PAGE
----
Besides Handing Out Oscars, What Does the Academy Do?

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Getty Images

Although the Academy Awards are far and away the most visible of all of the Academy's endeavors, the group is involved in numerous other missions in the field of film study. The 6,000-plus-member organization bills itself as "the world's preeminent movie-related organization," and it's hard to argue with the boast.

The Academy is devoted to preserving and studying film, and to meet these goals it maintains several educational facilities. The Margaret Herrick Library, which has been around since 1928, contains more movie-related paraphernalia than one could get through in a lifetime. The library's website says its holdings include over 10 million photos, 80,000 scripts, 35,000 movie posters, and countless pieces of correspondence, costume design sketches, and other movie relics. If you're ever in Beverly Hills, the library's on La Cienaga Boulevard.

Similarly, since 1929 the Academy has operated the Academy Film Archive in Hollywood for the "preservation, restoration, documentation, exhibition, and study of motion pictures." The archive contains over 150,000 pieces of film, including 60,000 individual movies. The archive's four climate-controlled vaults also contain some more unusual holdings, like home movies from stars like Steve McQueen.

The Academy is also working on the Academy Museum of Motion Pictures in Hollywood, which might open as early as 2012. According to the museum's website, it will be a place to "celebrate and explore how film has reflected and shaped world culture." The privately funded museum will allegedly cost about $350 million to build, but it will provide a central location in Hollywood for visitors to really explore film history and production.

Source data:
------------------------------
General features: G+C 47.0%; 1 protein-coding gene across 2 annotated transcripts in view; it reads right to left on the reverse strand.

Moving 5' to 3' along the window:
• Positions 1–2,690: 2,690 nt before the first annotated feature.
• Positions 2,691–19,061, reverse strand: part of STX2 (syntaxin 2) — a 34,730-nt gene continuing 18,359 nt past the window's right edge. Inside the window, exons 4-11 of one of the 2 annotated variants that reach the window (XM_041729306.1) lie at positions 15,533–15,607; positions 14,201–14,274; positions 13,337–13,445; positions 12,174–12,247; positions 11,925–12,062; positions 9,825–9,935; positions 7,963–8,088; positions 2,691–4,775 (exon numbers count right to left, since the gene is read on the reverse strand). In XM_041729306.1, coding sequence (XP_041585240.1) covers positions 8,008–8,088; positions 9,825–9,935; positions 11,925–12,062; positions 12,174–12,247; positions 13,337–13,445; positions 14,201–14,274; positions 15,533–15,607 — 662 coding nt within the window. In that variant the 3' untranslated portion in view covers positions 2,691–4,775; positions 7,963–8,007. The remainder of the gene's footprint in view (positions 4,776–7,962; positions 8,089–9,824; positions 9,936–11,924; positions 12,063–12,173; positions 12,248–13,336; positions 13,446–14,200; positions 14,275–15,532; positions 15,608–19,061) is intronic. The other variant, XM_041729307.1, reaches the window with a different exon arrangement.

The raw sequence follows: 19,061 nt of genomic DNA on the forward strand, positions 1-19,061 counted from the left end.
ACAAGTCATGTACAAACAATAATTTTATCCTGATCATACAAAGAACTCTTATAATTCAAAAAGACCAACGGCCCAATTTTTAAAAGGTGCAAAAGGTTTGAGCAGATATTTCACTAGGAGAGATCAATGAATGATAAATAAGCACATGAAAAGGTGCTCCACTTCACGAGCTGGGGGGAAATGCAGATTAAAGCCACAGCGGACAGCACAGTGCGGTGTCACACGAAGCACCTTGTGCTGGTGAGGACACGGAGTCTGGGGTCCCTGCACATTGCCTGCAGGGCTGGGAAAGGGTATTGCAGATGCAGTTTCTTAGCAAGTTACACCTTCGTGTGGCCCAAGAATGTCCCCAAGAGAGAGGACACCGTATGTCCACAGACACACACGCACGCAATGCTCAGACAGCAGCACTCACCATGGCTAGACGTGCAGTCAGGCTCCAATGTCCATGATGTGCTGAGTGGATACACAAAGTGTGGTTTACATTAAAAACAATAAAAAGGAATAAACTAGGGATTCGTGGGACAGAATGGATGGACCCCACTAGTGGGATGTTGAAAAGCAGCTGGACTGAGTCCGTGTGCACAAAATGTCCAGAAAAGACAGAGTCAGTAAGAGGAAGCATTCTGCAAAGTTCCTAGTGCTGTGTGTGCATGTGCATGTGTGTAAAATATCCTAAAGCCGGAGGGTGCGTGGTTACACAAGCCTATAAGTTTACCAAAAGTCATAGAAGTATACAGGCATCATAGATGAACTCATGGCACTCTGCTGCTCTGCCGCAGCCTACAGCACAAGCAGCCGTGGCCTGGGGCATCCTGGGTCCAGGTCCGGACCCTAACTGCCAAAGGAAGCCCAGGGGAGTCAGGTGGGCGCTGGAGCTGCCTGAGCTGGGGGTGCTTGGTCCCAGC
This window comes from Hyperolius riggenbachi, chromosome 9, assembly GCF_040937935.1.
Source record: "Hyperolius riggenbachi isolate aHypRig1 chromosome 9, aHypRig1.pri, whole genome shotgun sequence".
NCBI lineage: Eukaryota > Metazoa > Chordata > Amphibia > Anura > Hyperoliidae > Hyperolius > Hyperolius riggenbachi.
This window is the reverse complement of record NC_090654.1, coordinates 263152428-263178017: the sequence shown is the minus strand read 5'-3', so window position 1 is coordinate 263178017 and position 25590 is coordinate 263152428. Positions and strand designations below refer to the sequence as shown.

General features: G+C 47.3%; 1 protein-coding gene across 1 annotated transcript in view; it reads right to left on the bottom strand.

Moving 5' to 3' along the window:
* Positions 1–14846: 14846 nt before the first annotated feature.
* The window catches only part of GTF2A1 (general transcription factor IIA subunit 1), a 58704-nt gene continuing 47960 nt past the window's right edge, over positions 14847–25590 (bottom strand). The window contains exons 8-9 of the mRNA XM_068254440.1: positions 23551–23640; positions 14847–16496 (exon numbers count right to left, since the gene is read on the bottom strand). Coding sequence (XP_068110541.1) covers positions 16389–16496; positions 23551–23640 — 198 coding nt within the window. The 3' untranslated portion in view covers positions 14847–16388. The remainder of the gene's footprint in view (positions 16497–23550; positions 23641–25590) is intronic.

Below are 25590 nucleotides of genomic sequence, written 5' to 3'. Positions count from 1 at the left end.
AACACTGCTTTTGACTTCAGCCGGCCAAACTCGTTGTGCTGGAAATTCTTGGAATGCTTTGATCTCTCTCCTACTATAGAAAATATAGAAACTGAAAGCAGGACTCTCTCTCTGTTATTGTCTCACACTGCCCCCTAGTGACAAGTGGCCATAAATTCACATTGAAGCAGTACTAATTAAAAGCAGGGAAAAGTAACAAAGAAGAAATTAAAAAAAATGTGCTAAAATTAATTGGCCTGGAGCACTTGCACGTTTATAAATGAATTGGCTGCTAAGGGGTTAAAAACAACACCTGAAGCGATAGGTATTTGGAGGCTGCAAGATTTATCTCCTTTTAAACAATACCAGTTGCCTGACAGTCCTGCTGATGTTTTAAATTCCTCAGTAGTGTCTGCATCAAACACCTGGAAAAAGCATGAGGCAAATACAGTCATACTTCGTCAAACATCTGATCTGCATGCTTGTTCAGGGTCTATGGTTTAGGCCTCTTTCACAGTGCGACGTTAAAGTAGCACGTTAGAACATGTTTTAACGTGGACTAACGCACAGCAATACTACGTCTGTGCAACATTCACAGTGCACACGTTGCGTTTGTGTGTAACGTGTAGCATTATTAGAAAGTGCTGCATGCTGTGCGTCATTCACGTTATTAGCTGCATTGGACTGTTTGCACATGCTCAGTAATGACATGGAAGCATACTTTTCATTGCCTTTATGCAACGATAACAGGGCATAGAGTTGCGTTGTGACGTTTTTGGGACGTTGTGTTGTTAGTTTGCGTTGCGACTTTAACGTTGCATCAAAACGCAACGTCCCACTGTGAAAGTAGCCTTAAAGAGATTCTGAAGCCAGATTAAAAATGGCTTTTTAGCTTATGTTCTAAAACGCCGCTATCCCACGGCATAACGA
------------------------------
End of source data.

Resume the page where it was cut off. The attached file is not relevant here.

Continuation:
When you thank the Academy, who are you thanking?

So who's in the Academy? The 6,000 members are representatives of pretty much everyone involved in making movies, from executives to actors to technical staff. The group began in 1927 as the brainchild of MGM mogul Louis B. Mayer and three friends, and although the Academy originally only had 36 members, it quickly grew, particularly after a 1928 idea to start giving out annual awards for film performances. Today, new members come into the organization by invitation only and represent a cross section of the filmmaking industry.




Mifflin Madness: Who Is the Greatest Character on The Office? It's Time to Vote

Steve Carell, as Michael Scott, hands out a well-deserved Dundie Award on The Office.
Steve Carell, as Michael Scott, hands out a well-deserved Dundie Award on The Office.

Your years of watching (and re-watching) The Office, which just celebrated its 15th anniversary, have all led up to this moment. Welcome to Mifflin Madness—Mental Floss's cutthroat competition to determine The Office's greatest character. Is Michael Scott the boss you most love to hate? Or did Kevin Malone suck you in with his giant pot of chili?

You have 24 hours to cast your vote for each round on Twitter before the bracket is updated and half of the chosen characters are eliminated.